Anthony is expressing a fear of being homosexual. Two possibilities need to be differentiated here. Firstly, one way of coping with abuse is to identify with the sexual behaviour of the aggressor. To compensate for having been the unwilling passive recipient, Anthony might be seeking the active part. Secondly, at his age there can be homosexual play between young men which is not fixed and is part of normal development. There might, for example, be some mutual interest in comparing and exploring genitals. However, the impact of same sex abuse on a young male might well lead to a more simplistic reckoning. In trying to make sense of what has happened Anthony has decided it must be because he is homosexual. Research by Arnon Bentovim underlines the universality of this fear. In his new book “Trauma Organised Systems: Physical and Sexual Abuse in Families” he shows how in same-sex abuse of boys the commonest victim anxiety was “Am I homosexual? Is that why I am being picked out?” Indeed, this anxiety is the main reason why boys are reluctant to report abuse.
Why are certain children targeted? Mr Campbell points out “These children are not selected because the perpetrator suspects they are homosexual but because they are perceived as lonely, hungry for some kind of psychological contact with a man; isolated sometimes, withdrawn, being slightly outside the peer group and the rough and tumble of the other kids”. Mrs W tells us that Anthony is quiet but says nothing about her husband’s view. Has he left the family? Is there any paternal loss that would have made Anthony more longing for acceptance from Mr X? In other words, the particular needs, hopes and vulnerabilities of a child prior to abuse are extremely important in trying to understand the impact of trauma.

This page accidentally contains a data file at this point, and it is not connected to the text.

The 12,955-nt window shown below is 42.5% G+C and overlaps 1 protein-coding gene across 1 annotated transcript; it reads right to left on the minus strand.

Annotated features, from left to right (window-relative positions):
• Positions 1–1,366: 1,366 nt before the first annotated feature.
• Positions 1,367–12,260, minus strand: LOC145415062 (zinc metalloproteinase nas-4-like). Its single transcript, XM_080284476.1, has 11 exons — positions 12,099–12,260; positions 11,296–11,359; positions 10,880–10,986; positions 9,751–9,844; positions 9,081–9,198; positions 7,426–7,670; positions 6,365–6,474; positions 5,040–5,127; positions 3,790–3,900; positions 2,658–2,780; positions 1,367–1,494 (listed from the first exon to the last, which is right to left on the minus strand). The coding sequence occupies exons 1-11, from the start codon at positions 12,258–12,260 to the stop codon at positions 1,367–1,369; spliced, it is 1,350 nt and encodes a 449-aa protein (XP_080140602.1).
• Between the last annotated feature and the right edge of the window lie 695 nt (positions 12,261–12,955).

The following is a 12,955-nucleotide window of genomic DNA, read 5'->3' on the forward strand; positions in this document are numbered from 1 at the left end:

What of Mrs W’s fears about her son being stigmatised as perverted by asking for help? Mr Campbell says, “I understand this fear as it is shared by many of the male adolescents and adults who refer themselves to the Portman Clinic. Whether they are asking help for depression or because they are unhappy or disturbed about their homosexuality and prejudiced responses to it they seek help from non-judgmental professionals who will treat them as a whole person and try to understand with them their worries or anxieties about their sexuality “. If Mrs W takes Anthony to see a specialist in the field of sexual abuse the whole family might be seen together first, and then it would be considered whether he needed work on his own. If Anthony wants to speak to someone immediately a phone call to Childline can offer support. Hereward Harrison, Childline’s Director of Counselling, has told many young men like Anthony- “Those pictures in your head are not the only ones. They can go. You can get over it and have your own choice”.
“Trauma Organised Systems: Physical and Sexual Abuse in Families” by Arnon Bentovim. H.Karnac Books, œ 11.95/
The Portman Clinic, 0207 794 8262
Childline 0800 1111